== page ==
Many policies contain provisions that allow the insurer to require a claimant to submit to exams in order to receive or continue to receive benefits. Some common examples are:
• Independent Medical Examination (IME). Notwithstanding its name, this is a medical examination performed by a doctor of the insurance company’s choosing and at their expense. This doctor will be given access to all your medical records, and any surveillance footage the private investigators were able to collect.
• Functional Capacity Examination (FCE). A series of tests designed to evaluate an individual’s capacity to perform work activities related to his/her employment.
• Neuropsychological Evaluation. A testing method designed to obtain data regarding an individual’s cognitive, motor, linguistic, behavioral, and executive functioning, which will explore potential secondary motives for filing the claim, and the prospect of malingering.
• Vocational Evaluation. A vocational expert will evaluate a claimant’s job duties pre-disability, and then express his/her opinion on whether a claimant can return to work (on either a full-time or part-time basis), and whether there are any workplace modifications or accommodations that would allow the claimant to return to work.
At the outset of your claim, you will be asked to sign an authorization that allows the insurance company to access a vast amount of data, which typically includes the following:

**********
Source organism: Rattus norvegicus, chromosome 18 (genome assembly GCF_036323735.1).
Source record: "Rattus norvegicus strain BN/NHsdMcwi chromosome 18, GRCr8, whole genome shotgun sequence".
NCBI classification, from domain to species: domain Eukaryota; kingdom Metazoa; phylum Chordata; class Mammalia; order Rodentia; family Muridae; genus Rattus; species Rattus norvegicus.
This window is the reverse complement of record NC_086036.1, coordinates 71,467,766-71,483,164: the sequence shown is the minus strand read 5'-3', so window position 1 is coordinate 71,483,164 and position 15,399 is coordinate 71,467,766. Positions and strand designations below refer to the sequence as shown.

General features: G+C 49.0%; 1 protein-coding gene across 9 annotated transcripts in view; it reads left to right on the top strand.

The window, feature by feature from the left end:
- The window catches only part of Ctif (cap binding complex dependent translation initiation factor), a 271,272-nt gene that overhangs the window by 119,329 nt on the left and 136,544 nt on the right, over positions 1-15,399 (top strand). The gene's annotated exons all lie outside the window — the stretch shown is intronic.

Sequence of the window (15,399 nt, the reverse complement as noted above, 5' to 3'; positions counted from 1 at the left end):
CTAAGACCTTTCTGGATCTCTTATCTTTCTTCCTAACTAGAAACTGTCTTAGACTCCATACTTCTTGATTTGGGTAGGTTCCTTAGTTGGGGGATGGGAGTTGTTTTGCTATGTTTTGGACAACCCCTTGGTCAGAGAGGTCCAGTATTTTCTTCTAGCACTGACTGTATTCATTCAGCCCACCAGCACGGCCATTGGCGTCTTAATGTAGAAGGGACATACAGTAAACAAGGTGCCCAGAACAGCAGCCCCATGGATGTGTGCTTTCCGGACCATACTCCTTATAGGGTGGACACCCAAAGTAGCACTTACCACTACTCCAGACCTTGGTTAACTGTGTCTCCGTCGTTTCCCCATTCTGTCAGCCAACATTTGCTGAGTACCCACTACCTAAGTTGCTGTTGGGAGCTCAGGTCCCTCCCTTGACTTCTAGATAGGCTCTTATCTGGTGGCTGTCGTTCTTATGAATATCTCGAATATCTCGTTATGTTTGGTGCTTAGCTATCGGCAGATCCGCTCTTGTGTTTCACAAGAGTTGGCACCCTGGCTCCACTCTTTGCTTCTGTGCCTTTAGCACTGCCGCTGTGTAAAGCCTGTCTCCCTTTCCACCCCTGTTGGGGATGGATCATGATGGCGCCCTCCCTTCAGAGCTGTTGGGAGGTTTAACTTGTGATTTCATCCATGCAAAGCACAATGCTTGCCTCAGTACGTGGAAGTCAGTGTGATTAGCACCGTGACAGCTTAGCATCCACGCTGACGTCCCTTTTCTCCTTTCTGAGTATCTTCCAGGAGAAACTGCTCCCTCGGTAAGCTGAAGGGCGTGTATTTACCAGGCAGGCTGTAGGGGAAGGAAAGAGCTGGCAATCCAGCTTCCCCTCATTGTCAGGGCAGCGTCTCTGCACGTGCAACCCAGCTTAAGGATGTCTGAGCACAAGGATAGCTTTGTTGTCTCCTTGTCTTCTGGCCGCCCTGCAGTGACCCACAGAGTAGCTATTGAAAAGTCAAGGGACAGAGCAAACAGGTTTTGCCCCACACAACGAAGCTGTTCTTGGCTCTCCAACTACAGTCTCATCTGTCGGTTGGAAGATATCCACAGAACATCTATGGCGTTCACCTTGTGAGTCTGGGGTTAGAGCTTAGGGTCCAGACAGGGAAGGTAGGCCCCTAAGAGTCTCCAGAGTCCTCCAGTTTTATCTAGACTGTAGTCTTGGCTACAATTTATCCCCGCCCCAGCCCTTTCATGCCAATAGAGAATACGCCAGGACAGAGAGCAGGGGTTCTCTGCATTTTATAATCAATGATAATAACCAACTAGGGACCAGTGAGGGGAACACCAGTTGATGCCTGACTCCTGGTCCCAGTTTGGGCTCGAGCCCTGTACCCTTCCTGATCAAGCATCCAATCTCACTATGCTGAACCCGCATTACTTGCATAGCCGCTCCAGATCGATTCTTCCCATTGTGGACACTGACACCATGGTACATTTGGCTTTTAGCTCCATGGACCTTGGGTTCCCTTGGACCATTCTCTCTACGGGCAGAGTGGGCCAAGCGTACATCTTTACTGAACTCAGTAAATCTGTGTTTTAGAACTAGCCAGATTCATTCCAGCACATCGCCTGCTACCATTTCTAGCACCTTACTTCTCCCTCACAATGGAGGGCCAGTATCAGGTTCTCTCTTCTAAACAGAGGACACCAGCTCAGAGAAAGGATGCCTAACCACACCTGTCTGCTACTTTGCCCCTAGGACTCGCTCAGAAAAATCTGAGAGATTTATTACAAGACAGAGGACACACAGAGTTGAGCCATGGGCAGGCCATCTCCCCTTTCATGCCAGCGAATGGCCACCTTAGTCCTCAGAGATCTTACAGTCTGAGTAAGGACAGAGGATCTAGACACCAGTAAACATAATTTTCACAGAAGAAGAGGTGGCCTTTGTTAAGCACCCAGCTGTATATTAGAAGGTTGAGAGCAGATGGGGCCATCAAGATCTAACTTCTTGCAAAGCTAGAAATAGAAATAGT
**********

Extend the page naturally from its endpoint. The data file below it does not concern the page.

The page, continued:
• Medical and pharmacy records. (This means not only records related to your disability, but those from your entire health history.)
• Financial documents. (This can include tax returns for you, your business(es), and/or your trust(s); other income information; and information regarding investments.)
• Production codes.
• Profit and Loss statements.
• Employment agreements.
• Practice purchase or sale documents.
In addition to allowing insurers to access a wide array of records, the authorization also allows the insurer to speak with individuals who may have information about the records specifically, and you in general, including:
• Your doctors.
• Benefit plan administrators or an HR department.
• Social Security Administration.
• Financial institutions, consumer reporting agencies, and brokers or agents.
• Employers, co-workers, and employees.
Most of the time, the insurer will not give you any advanced warning, or even tell you that they have contacted these people until you receive the denial letter. And newer disability policies are now including a provision stating that these authorizations cannot be modified (which essentially grants the insurer the ability to seek out any information they want, whenever they want it).
As you can see, submitting your claim forms and initial proof of your disability is only the beginning. In future claim tips, we’ll be looking at many of these investigation tactics in more detail.
Information offered purely for general informational purposes and not intended to create an attorney-client relationship. Anyone reading this post should not act on any information contained herein without seeking professional counsel from an attorney.